• Do your research and explore what the real risk is – for example, what really counts as defamation of character. Just expressing a negative opinion about an individual’s conduct isn’t defamation. There may be occasions where it is appropriate to speak unwelcome truths to achieve change. Conversations with funders and venues in advance help determine the actual risk of funding being withdrawn. If funding was withdrawn what are the alternatives, is your reputation strong enough to withstand it etc. Is it actual risk or perceived risk?
  • We talked a lot about balancing risk and ‘walking the tightrope’.
  • Funding that is tied to central government funding is more at risk of being allocated or withdrawn in response to government policy
  • Some organisations who want to explicitly campaign on government policy will choose a legal structure which allows for this or establish a separate campaigning organisation linked to the charity. 
  • You can create processes around a show to allow a space to air things that you might not be able to say publicly, so that you’re not closing down that dialogue for participants. Or you could signpost to action people can take outside the show – again the arts organisation is a creative facilitator not the campaign vehicle. Think about the provocation to the audience and plan this into the project.
  • Be clever and well-researched if you’re engaging with individual politicians and policies: know the action you’re trying to achieve and why. If you’re trying to affect change, what is the best way of doing that? That’s not necessarily by making political statements in the script of a show. 
  • Index on Censorship have some great resources for arts organisation and give clear guidance on topics where there is an existing legal framework, for example Obscene Publications, Counter Terrorism or Public Order.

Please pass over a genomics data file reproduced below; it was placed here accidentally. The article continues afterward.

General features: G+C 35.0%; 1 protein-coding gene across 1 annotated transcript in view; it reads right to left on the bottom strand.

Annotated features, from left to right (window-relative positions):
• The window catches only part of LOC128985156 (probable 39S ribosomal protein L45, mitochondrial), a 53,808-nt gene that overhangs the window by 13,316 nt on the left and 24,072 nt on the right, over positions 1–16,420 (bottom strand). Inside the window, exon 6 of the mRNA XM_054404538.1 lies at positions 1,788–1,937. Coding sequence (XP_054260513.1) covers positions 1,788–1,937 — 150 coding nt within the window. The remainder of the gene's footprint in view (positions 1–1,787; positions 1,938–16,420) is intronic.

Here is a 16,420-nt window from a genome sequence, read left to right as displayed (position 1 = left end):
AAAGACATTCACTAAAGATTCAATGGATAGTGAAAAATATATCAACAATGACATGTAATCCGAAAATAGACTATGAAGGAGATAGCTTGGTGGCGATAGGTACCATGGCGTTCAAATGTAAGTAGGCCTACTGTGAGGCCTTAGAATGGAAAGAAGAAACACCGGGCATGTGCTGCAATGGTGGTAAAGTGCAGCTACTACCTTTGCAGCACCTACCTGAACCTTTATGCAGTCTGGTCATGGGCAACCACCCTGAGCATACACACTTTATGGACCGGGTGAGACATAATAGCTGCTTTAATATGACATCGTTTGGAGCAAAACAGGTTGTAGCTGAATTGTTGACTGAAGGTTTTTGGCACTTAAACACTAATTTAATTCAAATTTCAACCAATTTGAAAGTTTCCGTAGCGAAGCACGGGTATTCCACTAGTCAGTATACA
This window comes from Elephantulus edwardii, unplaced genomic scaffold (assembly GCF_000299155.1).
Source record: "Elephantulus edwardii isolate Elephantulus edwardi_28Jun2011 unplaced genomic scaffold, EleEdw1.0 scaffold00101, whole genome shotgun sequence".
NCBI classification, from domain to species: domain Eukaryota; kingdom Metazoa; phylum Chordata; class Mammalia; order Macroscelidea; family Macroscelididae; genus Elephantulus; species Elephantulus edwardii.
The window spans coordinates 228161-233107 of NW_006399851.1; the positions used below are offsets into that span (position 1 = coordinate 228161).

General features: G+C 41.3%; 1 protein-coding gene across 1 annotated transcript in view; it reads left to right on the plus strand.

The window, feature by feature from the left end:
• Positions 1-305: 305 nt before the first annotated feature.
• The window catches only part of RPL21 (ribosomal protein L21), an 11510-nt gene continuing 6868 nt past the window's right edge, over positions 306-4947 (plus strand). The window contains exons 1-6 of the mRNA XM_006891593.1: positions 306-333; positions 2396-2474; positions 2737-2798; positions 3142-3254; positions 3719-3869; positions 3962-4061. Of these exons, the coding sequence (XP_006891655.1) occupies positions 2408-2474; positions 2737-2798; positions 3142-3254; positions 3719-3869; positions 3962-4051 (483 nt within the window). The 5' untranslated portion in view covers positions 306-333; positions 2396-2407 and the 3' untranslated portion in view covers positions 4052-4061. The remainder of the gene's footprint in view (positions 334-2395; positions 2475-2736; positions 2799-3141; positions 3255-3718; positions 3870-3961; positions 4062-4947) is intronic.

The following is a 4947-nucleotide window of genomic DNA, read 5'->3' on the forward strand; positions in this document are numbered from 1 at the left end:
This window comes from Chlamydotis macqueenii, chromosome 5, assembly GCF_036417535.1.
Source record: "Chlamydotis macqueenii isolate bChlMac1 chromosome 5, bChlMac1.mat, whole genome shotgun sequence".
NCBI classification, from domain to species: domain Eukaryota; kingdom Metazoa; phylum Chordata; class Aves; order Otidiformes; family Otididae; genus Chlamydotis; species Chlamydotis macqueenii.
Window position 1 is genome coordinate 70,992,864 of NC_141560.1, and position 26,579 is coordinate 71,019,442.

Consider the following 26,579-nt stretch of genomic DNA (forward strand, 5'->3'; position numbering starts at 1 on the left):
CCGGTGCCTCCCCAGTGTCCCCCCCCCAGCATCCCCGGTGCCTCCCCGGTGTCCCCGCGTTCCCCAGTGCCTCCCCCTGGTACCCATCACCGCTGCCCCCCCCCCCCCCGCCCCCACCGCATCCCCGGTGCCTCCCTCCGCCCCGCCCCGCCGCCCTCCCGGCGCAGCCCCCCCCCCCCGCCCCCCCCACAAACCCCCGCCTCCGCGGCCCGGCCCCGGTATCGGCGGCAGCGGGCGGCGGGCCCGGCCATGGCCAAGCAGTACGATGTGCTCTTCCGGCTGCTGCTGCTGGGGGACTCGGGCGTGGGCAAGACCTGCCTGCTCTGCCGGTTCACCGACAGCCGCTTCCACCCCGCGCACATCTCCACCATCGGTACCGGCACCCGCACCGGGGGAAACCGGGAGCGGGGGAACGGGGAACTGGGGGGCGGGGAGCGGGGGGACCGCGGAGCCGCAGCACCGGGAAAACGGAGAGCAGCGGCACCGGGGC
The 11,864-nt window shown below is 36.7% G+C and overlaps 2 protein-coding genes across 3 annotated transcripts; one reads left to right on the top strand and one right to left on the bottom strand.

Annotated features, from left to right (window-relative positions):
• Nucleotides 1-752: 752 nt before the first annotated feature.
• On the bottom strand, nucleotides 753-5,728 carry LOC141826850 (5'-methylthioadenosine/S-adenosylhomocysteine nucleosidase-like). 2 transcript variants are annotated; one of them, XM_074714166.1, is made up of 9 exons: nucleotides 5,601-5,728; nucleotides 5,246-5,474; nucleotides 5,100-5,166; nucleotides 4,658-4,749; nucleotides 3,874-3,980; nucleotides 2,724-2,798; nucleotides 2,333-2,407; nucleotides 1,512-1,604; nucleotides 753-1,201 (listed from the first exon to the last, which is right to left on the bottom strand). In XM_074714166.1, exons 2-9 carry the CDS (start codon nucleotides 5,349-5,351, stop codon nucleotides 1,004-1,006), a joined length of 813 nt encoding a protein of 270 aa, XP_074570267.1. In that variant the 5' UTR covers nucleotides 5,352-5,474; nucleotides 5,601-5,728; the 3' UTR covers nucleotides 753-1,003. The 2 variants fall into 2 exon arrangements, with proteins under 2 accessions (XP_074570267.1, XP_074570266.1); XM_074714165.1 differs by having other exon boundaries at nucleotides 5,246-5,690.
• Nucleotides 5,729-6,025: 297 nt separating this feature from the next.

• Have open discussions from the outset, look after the people involved in your project and your staff, prepare for the emotional toll and put in support mechanisms.
  • The way you run your organisation and how you use your resources could in themselves be ways of affecting social change. It doesn’t always have to be about an artwork provoking change. The arts are robust when they have a civic role and they matter to people. That can be about who’s at the table, who gets a platform, challenging barriers to access, providing opportunities for creativity etc.
governance News

Changing charity leadership #2: who can lead?

This is the second in a short series of rants and resolutions about why charity boards/governance structures are often a pale imitation of what they should be, and what we intend to do to change that.

‘Decisions are made by those who [are able to] show up’

This time, we’ll look at how the practicalities of board membership and logistics can stop them from functioning well.

Common problems of building a board

Collect the whole set

We’ve all seen it happen: what starts out as the crucial responsibility of assembling a diverse, relevant board ends up being reduced to a game of Pokemon (‘gotta catch em all!’)…

‘We need to get a finance person, a marketing person, an artist, a disabled person, a beneficiary, a person of colour, a young person – oh and better make sure there’s some women and someone with friends in high places in there, too…’

How, in a setup like that, are people supposed to feel any more than tokenistic?

Big responsibility, little support

Moreover, typical charity governance structures ask a huge amount from trustees, which impacts on who sits on boards and how they function.

Being a trustee generally requires you to:

  • have lots of free time
  • be able to take on unpaid work
  • be comfortable with legal responsibility, corporate and charity speak
  • provide specialist skills

You’re trying to find people willing to give up their time for free – people who are confident in a board room setting, reading and commenting on business plans and cash flows, and happy to take on ultimate financial and legal responsibility for a complex organisation.

Giving up time for free becomes particularly problematic if you’re asking freelance artists, or asking beneficiaries when you have a focus on people living in areas of socio-economic deprivation.

It’s also not OK asking people who have experienced racism to join your board just to help improve diversity in your organisation. Free labour to improve a systematically racist industry, sitting within a systematically racist governance structure? No thank you.

Local vs national

For Strike A Light, one other consideration is that we are very much a Gloucester-based organisation: we need to ensure we are listening to and answerable to local residents, beneficiaries, audiences and artists. 

At the same time, we have developed rapidly as an organisation and we need support from industry professionals in fundraising, finance and advocacy at a national level. 

Bringing it all together